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Lockdown


#62

In Isolation that combination of phrases might raise eyebrows! But I think I remember you talking about sourdough somewhere…? :rofl:


#63

If you could only see the sample pot. It required double assurances that it should be used for bread baking!


#64

The snag is that ‘3 months’ or whatever… assumes that business / industry / the economy can turn back on just like flicking a switch. But it doesnt work like that, there will be lag. And the awful worry of covid 20 waiting in the wings.

More positively - and it doesnt make the media headlines - the VAST majority (98% ish) will get CV19, recover, be right as rain and raring to go after a week or two. AS yet there are no guidelines for them. Or have I got that wrong?


#65

I think we are waiting for an antibody test that will actually be able to tell us whether we’ve had it and overcome it. I think the assumption is that you should be immune to reinfection, but there were some unconfirmed reports from both China and Japan of just this happening. I suppose there will need to be fairly rigorous testing before firm advice can be given.


#66

Depends what you mean by “lockdown” I suspect.

Current rules? Review in 3 weeks. Extend for 2. Probably extend for another 1 after that in worst hit areas. Then gradually lift other restrictions, probably on a regional basis. Most things open again by August.

Schools reopen in September. Nurseries probably… July? (No summer holiday for most of them anyway, immediately frees up a significant number of workers, safer to stagger opening things anyway).

But that depends on progress with testing…


#67

Seems reasonable, given what has happened in SE Asian countries. And UK will have advantage that we can see how they did it and what happened next. I think the French measures were initially for 15 days, so presumably based on period of incubation/contagion.

Government presumably wants to make people expect much worse so we will all be grateful when it is less.


#68

Can I suggest to Corovin that they think about a name change pretty quickly!


#69

Simply not tenable.


#70

This is key. Interesting study by Oxford University highlighted in an FT article yesterday, which postulates that the virus may have already infected significantly more people than the current modelling suggests, like factorially more…it’s only a model, and the authors highlight that the key need is for antibody testing on a large scale to verify or not. I saw that Hancock claimed that 3.5m testing kits were on their way, hopefully not via Amazon Prime.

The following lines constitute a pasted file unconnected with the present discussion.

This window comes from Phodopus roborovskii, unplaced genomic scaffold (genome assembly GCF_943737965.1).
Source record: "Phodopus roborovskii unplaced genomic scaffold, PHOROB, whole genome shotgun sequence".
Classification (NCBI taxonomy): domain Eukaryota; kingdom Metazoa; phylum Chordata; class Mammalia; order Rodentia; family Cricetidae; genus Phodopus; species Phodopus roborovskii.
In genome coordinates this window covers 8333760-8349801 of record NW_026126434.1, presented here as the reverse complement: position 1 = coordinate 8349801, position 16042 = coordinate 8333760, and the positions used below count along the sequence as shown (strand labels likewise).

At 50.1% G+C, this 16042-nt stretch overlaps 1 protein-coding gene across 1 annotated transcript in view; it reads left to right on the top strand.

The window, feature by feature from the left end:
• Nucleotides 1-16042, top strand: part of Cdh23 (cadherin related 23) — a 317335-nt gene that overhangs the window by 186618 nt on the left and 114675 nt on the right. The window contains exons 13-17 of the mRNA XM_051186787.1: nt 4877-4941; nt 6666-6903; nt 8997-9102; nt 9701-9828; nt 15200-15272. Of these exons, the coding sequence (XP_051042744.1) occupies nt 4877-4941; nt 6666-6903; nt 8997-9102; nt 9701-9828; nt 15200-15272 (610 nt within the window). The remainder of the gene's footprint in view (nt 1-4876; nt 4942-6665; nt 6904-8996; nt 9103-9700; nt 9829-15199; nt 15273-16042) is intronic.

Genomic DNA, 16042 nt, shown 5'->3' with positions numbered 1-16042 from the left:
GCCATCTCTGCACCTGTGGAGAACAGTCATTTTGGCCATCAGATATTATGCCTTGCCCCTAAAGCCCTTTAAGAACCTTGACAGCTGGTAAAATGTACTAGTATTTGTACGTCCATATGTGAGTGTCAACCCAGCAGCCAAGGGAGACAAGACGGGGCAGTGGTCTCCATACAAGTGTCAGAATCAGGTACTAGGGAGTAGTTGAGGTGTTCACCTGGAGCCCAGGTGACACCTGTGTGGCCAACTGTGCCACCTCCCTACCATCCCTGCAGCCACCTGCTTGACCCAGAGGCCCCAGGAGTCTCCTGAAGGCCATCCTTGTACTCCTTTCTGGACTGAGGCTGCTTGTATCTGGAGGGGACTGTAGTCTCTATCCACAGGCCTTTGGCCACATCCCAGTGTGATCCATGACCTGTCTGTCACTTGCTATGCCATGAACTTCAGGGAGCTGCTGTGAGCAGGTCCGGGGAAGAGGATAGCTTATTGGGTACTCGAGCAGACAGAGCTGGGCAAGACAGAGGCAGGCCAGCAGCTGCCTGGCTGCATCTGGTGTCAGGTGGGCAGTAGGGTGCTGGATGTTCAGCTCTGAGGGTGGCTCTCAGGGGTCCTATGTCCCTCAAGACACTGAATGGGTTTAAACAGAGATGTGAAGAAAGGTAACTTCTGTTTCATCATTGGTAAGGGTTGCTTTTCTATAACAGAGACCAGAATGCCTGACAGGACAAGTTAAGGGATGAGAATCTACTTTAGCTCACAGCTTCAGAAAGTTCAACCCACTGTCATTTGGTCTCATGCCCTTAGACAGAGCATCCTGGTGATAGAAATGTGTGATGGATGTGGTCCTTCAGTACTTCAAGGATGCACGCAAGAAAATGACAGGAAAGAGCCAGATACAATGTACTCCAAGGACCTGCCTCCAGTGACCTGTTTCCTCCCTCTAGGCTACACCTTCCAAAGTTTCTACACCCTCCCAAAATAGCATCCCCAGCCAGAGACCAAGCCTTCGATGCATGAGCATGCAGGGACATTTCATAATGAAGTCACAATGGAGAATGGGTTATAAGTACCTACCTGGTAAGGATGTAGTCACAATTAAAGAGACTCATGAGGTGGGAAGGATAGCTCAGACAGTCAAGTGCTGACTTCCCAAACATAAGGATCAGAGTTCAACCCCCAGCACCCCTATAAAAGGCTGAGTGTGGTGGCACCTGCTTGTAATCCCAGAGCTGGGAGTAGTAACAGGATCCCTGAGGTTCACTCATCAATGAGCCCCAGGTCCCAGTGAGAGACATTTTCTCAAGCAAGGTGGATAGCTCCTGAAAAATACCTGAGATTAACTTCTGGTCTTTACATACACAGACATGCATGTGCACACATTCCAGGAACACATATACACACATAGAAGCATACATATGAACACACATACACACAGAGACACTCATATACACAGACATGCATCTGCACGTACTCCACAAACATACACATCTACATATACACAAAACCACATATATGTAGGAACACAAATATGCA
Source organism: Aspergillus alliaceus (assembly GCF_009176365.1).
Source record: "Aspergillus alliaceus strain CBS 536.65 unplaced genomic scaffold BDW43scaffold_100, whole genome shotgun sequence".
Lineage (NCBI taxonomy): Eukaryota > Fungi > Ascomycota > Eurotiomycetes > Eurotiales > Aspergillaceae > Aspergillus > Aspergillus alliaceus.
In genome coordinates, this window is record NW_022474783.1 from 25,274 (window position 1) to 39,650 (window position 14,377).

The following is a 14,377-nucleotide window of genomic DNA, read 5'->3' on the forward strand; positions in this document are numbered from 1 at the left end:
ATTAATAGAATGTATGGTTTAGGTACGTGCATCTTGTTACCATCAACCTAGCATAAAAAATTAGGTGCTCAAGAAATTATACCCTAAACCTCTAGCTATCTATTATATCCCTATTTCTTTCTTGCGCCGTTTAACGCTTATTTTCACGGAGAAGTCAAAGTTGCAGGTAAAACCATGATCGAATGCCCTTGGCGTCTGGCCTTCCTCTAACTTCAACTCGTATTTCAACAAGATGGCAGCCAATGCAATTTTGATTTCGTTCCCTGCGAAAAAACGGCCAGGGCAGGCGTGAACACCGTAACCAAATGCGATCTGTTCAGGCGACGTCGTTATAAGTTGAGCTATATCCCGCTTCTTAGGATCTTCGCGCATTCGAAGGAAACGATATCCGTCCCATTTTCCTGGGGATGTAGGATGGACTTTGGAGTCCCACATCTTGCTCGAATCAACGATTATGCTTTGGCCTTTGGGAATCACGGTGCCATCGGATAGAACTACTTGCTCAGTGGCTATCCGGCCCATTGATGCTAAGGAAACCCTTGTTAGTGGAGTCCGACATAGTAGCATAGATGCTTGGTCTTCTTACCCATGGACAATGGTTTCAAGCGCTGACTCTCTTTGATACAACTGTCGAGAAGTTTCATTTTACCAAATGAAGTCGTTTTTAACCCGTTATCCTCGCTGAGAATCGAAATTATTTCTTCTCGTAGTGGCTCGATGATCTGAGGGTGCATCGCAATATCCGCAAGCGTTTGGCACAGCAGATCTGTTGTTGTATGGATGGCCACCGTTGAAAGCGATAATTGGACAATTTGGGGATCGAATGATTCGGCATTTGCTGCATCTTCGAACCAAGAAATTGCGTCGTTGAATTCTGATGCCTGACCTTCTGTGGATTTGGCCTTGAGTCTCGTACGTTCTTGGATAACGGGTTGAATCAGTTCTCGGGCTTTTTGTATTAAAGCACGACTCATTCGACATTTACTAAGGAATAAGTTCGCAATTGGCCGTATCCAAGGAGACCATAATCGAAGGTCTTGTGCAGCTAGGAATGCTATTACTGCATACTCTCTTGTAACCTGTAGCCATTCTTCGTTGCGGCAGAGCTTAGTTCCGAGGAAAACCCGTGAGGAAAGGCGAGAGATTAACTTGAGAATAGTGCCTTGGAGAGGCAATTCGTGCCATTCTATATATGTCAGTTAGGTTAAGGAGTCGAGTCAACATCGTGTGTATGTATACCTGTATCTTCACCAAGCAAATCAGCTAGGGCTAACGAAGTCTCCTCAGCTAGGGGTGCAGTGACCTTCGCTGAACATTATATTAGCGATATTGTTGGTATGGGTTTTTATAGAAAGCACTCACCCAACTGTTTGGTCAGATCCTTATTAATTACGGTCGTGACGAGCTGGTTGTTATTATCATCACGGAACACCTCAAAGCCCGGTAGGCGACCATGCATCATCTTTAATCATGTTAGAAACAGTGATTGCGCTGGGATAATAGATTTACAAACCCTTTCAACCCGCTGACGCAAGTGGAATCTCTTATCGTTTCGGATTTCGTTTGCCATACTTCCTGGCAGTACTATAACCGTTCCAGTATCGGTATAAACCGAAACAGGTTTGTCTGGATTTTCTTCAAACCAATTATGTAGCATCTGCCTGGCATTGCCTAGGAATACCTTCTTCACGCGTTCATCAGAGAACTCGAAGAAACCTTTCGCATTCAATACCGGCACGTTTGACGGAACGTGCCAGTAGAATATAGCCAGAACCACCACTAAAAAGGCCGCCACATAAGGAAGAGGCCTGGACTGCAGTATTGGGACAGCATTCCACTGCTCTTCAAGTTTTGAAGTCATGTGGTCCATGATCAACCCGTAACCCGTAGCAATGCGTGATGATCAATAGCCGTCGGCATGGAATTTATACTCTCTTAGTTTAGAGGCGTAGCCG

#71

Some may even say September is 5+ very long months away… :wink:


#72

Trying to post link to REM, but it doesn’t seem to be working.

“It’s the end of the world as we know it.”


#73

I do NOT wish to alarm anyone

This morning I got a call from my GP’s surgery, by one of the Doctors.
She asked me a question, which was impossible to sugar coat.
She told me that they had NO RECORD of a next-of-kin on my files.
She asked me to nominate someone??

The CALL and the reason behind it demands that if anyone is delusional enough to think that this “horror” will not be visiting them, their families or friends they are truly mistaken.
If our Doctors are making personal calls to “at risk” patients to inquire the name of the next of kin, the outlook might be described as grim.

Most of us will get through this, sadly some will not.
My “Master of the Bleedin’ Universe” advice is to get your affairs up to date.
For example, with regard to your Wine Society Share.
I have around 2,000 bottles of the good stuff with the WS and other depository’s. Should the unthinkable occur, I want to be absolutely certain that they end up with those who I hold dear, and not siphoned away in a scam to some unknown miscreants benefit.

That call this morning drove home the message, that this is not someone else’s problem.
We are all in this together!!


#74

Fail to plan…


#75

Let’s not think the unthinkable, but there would some amount of siphoning going on in that case…


#76

I have invariably:
“Hoped for the best, but planned for the worst!”

For me, the only way to go!

And as far as siphoning, the amount of deposit, crust or sediment present in some of those bottles might choke (:laughing::grinning::wilted_flower:) the afore mentioned reprobate!! lol!


#77

Just gave myself and The Boy a clipper haircut in the garden. Haven’t DIY’d my hair in years.

Well, if it’s a disaster, it’s not like we’ve got anywhere to be.


#78

This just popped in my head :rofl:


#79

Nice read, lots of similar emotions (mine included) globally about the current situation. Would love a sneak peek at Jancus’ cellar - 6 years!

“Other people stock up on loo paper. I buy wine, but never in panic.“


#80

I find others reaction to this lockdown interesting . Being retired my day is often a 90mins dog walk across the fields followed by lunch and a nap . Then reading or a film or playing a game on the PC I do other things normally like art group twice a week communion on a wednesday morning . Supermarket shopping on a tuesday. Visits to Leeds for lunch etc. Where i live i used to seeing a lot of sky and trees. Thats because theres no house opposite. I have been retired for 15 years and work is a distant memory. I lived in London more than 40 years ago and i am glad i dont live there now. Living in a flat without green space must be claustrophobic especially if you have children to cope with .


#81

Warning, potential offensive language alert!